> Although US citizens have a right against self incrimination, it is unlikely > that this right extends to withholding cryptographic keys encoding potentially >... > Establish a well documented, and publicized, policy of encoding numerous > "dummmy files" (perhaps using man pages as source text) using your standard > encryption algorithm, with random keys which are not recorded. This will > produce a *DOCUMENTED SITUATION* in which you are not able to product > decryption keys for the majority of your files, even if you wanted to. Or how about this. Design a cipher system that allows n files along with some white noise to be jointly encrypted into a single file using several different keys. Use data compression and white noise to hide how many files and how much data is actually there. Then, when asked to decrypt, one can give any key or keys one pleases so as to decrypt to one of many documents, innocent or otherwise. Or hide your data: 1) In large executable files. 2) In the grammar of large computer programs. 3) Using data compression techniques in other (non-compressed) data. The possibilities for hiding data are endless. One way to police this sort of thing might be to demand that a ciphertext decrypt to a document, which when compressed, is about the same length as the ciphertext. Ross Williams. firstname.lastname@example.org
For those wanting secure encryption, a true one-time pad (with the key as long as the text), really used only once, remains as unbreakable as it ever was. It's tedious as hell to use, because you have to courier enough keys to your recipients in advance to cover all the messages you ever expect to send, but it is, if applied with absolute diligence, really safe. That is, it reduces spying back to the good old low-tech methods of sex, blackmail, burglary, corruption and personal violence.
That story reminded me of something that happened nearly 30 years ago, but the the government is often accused of using data processing technology that is 30 years behind the times. The truck division of one of the automakers had a regional parts warehouse. Dealers ordered parts from the warehouse by filling out a form on a machine that made punched paper tape. The tape was then transmitted to the warehouse with a telephone and modem setup. There was no checking, parity or anything else. One night the transmission made a single-bit error, changing ASCII zero to one. This turned an order for 17 dipsticks into an order for 1017 dipsticks. The warehouse computer processed the order, even generating a letter to the dealer to the effect that there were only 234 dipsticks in stock, and they were sending those and would order the rest from the factory and send them when they came in. The mistake was discovered when the guy packing the order for shipment wondered why that small-town dealer needed so many dipsticks and brought it to the attention of his boss. Perhaps by now packaging and shipping technology has improved to the point that the 234 dipsticks could be shipped without anyone having a chance to notice.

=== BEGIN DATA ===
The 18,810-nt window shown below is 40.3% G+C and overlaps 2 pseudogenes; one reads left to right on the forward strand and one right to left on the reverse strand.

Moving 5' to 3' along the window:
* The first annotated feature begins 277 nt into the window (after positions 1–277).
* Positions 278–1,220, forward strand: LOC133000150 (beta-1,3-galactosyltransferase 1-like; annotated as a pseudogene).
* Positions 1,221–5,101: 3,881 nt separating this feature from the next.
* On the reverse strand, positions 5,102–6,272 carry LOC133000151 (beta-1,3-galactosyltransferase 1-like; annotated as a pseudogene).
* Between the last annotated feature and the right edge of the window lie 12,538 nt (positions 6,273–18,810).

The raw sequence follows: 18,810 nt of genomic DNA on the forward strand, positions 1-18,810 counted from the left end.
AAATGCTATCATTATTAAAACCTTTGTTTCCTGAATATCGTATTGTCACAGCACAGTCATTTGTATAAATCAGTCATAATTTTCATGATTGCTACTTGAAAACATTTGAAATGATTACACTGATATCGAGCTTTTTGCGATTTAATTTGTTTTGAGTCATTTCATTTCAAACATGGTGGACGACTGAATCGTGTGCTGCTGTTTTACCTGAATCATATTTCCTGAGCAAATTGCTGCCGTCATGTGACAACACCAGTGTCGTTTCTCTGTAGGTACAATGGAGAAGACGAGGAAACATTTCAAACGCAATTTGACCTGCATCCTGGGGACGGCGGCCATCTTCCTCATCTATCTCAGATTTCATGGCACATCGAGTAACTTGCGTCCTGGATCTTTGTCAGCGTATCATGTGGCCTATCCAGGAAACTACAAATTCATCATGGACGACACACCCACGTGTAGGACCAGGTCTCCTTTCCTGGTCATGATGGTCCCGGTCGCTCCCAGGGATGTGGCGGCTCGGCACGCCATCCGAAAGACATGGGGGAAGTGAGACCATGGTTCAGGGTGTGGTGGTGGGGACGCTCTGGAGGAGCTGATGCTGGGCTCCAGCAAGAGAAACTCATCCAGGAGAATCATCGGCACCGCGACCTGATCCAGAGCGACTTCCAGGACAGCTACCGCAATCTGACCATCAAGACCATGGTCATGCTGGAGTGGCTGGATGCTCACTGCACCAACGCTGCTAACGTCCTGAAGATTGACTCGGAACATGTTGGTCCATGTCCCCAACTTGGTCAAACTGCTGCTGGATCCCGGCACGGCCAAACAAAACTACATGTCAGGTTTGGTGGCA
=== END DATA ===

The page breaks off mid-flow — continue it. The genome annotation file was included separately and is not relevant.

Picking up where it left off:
In Risks 11:49, David Lamb alludes to a science-fiction story which he misattributes to Cyril Kornbluth. "Primary Education of the Camiroi" was written by R. A. Lafferty and published 25 years ago in _Galaxy._ The story does indeed mention a child who reads too fast: "Only the other day there was a child in the third grade who persisted in rapid reading," Philoxenus said. "He was given an object lesson. He was given a book of medium difficulty, and he read it rapidly. Then he had to put the book away and repeat what he had read. Do you know that in the first thirty pages he missed four words? ..." As a mere Earthling, Mr. Lamb may be forgiven his error; but Philoxenus later mentions that at Camiroi schools slow learners are executed. Usenet is more humane — slow learners are merely ex-communicated! Col. G. L. Sicherman email@example.com.COM